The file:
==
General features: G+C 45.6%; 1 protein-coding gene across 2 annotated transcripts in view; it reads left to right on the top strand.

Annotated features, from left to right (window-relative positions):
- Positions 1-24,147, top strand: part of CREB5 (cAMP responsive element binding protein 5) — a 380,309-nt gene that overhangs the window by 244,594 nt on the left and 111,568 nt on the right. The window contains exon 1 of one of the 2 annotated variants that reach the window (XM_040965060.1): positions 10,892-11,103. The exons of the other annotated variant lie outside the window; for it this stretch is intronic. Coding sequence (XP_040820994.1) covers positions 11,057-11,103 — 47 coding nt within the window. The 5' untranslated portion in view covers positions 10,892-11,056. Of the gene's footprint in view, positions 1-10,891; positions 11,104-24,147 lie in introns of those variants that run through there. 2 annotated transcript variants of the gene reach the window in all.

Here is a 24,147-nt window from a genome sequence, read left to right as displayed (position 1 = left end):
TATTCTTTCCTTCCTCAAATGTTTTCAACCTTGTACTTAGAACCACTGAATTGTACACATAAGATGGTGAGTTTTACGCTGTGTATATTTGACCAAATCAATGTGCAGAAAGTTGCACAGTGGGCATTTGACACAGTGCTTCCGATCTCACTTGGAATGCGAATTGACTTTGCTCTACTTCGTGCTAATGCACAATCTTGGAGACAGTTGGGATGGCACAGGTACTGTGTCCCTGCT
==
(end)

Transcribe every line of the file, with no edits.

General features: G+C 45.6%; 1 protein-coding gene across 2 annotated transcripts in view; it reads left to right on the top strand.

Annotated features, from left to right (window-relative positions):
- Positions 1-24,147, top strand: part of CREB5 (cAMP responsive element binding protein 5) — a 380,309-nt gene that overhangs the window by 244,594 nt on the left and 111,568 nt on the right. The window contains exon 1 of one of the 2 annotated variants that reach the window (XM_040965060.1): positions 10,892-11,103. The exons of the other annotated variant lie outside the window; for it this stretch is intronic. Coding sequence (XP_040820994.1) covers positions 11,057-11,103 — 47 coding nt within the window. The 5' untranslated portion in view covers positions 10,892-11,056. Of the gene's footprint in view, positions 1-10,891; positions 11,104-24,147 lie in introns of those variants that run through there. 2 annotated transcript variants of the gene reach the window in all.

Here is a 24,147-nt window from a genome sequence, read left to right as displayed (position 1 = left end):
TATTCTTTCCTTCCTCAAATGTTTTCAACCTTGTACTTAGAACCACTGAATTGTACACATAAGATGGTGAGTTTTACGCTGTGTATATTTGACCAAATCAATGTGCAGAAAGTTGCACAGTGGGCATTTGACACAGTGCTTCCGATCTCACTTGGAATGCGAATTGACTTTGCTCTACTTCGTGCTAATGCACAATCTTGGAGACAGTTGGGATGGCACAGGTACTGTGTCCCTGCT